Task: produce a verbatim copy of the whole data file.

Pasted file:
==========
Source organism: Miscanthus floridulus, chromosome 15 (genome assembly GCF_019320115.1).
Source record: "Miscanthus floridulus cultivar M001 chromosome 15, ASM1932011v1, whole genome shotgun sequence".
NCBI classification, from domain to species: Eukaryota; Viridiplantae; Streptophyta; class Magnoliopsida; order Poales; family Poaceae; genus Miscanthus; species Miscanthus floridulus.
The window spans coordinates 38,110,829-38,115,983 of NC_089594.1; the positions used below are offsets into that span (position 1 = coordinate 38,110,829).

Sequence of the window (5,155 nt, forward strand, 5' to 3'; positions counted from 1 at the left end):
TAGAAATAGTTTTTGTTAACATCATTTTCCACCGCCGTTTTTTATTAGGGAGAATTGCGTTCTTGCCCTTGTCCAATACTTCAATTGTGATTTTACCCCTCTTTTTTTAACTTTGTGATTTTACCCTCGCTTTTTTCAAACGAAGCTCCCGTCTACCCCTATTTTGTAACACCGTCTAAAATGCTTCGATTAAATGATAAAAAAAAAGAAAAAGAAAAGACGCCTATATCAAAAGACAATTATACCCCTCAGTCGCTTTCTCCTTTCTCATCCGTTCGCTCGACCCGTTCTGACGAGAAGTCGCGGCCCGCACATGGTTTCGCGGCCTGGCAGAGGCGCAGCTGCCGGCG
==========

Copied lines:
Source organism: Miscanthus floridulus, chromosome 15 (genome assembly GCF_019320115.1).
Source record: "Miscanthus floridulus cultivar M001 chromosome 15, ASM1932011v1, whole genome shotgun sequence".
NCBI classification, from domain to species: Eukaryota; Viridiplantae; Streptophyta; class Magnoliopsida; order Poales; family Poaceae; genus Miscanthus; species Miscanthus floridulus.
The window spans coordinates 38,110,829-38,115,983 of NC_089594.1; the positions used below are offsets into that span (position 1 = coordinate 38,110,829).

Sequence of the window (5,155 nt, forward strand, 5' to 3'; positions counted from 1 at the left end):
TAGAAATAGTTTTTGTTAACATCATTTTCCACCGCCGTTTTTTATTAGGGAGAATTGCGTTCTTGCCCTTGTCCAATACTTCAATTGTGATTTTACCCCTCTTTTTTTAACTTTGTGATTTTACCCTCGCTTTTTTCAAACGAAGCTCCCGTCTACCCCTATTTTGTAACACCGTCTAAAATGCTTCGATTAAATGATAAAAAAAAAGAAAAAGAAAAGACGCCTATATCAAAAGACAATTATACCCCTCAGTCGCTTTCTCCTTTCTCATCCGTTCGCTCGACCCGTTCTGACGAGAAGTCGCGGCCCGCACATGGTTTCGCGGCCTGGCAGAGGCGCAGCTGCCGGCG